The next generation of buildings will see the Internet-of-Things enable buildings to provide a personal experience, as their systems react to our individual tastes and requirements. Thanks to increasingly adept and fast networks, the IoT technology buzzword is becoming tangible in the built environment, whether it is in the existing structure in which you are sitting, or the one being built across the street.
Day in the Life of a Tenant in a Smart Building
While on a conference call, you drive into the building and the CCTV camera in the parking garage scans your licence plate.The gate opens to let you in (no waving a pass you may have forgotten, no pulling your wallet out). You are guided, via ceiling mounted green lights, to an electric car charging station (you registered
as an EV driver), where the charger is free as a building sustainability amenity.
You tell the elevator what floor you are travelling to and the building directs you, and others with similar destinations, to one elevator to reduce travel time. You stay on your call through the parking garage and elevator (no dropped call), and while enroute tap your phone on the access control reader (no more access cards!) to obtain access to your tenant floor. You head to an open concept desk and transfer your call to the land line where you are automatically added to the video conference. While on that call you feel uncomfortably warm, and pull out the building’s mobile app to tell the system you are too warm. Within minutes, the temperature in your zone drops one degree.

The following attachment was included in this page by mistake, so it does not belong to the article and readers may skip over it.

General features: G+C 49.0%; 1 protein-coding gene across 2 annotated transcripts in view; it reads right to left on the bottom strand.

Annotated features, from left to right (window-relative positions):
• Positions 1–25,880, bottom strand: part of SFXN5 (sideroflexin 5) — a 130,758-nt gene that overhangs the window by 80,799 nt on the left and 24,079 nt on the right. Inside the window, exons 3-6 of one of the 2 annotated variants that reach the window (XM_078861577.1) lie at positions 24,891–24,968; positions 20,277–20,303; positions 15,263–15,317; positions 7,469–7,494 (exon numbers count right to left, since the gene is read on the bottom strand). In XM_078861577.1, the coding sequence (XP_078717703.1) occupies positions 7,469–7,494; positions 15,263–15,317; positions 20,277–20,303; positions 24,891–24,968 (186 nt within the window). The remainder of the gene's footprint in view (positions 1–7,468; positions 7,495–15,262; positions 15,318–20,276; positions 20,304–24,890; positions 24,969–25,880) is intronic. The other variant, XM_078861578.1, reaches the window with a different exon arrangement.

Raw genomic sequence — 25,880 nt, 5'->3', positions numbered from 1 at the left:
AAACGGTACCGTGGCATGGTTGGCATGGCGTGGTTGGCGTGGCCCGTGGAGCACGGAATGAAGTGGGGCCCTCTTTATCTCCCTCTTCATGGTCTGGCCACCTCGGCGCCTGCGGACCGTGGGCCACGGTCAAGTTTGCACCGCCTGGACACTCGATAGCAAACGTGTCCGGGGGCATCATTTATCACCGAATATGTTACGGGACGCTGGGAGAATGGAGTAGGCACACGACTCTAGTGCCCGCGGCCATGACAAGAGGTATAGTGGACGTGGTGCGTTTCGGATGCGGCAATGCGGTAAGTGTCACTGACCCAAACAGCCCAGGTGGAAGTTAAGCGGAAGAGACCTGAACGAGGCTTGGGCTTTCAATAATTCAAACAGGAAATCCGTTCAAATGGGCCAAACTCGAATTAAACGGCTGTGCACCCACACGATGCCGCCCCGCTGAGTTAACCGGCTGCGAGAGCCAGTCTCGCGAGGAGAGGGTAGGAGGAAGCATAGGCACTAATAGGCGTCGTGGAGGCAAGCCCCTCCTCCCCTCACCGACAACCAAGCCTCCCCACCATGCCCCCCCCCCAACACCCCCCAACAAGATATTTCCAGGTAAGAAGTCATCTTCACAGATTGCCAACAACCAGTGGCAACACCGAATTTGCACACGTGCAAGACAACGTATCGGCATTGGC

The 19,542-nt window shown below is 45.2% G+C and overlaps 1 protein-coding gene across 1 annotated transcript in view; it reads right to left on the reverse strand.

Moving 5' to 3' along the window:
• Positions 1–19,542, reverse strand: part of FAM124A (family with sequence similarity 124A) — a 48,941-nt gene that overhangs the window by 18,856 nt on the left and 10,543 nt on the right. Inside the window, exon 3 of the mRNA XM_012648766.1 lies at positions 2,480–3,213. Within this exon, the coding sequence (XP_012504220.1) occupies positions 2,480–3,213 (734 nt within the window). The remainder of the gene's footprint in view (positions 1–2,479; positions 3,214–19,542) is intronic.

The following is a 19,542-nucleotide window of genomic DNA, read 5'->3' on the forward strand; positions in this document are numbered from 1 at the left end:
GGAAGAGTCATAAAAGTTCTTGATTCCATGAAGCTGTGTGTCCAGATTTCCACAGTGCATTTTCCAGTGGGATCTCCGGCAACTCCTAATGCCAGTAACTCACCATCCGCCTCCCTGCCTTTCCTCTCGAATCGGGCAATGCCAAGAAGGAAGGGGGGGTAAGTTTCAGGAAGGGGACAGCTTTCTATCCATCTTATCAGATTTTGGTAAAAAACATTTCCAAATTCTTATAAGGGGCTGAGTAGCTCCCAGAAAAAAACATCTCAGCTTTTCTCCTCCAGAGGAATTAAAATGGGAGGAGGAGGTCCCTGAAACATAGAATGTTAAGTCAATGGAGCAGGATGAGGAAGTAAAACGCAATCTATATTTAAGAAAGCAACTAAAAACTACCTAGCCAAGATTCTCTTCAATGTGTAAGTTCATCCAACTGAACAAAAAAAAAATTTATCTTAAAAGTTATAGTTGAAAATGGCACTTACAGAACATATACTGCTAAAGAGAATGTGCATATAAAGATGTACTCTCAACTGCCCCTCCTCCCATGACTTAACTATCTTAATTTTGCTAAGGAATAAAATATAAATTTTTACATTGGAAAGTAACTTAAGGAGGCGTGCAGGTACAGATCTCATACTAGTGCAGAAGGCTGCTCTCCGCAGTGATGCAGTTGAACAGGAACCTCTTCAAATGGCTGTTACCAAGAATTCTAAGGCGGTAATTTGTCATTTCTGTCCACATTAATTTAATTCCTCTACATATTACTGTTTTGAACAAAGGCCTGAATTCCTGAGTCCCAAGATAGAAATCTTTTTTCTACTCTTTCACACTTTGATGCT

Once that call wraps up a colleague asks about a project you’ve been working on, and so you grab an available audio privacy room. As you walk in, the lights turn on to your preferred setting (dimmer than the rest of the office), the video conference unit connects to your phone and you use it to share a draft presentation you’ve been collaborating on. You finish that discussion and manually turn the light level back to normal through the building app, as your colleague wants to show you a new design they have sketched out on the whiteboard.
Andy Schonberger, P.Eng, MBA, LEED AP, CEM, is head of business development and smart and connected real estate with Cisco Systems Canada in Toronto. He helps businesses to evolve and deliver next-generation buildings.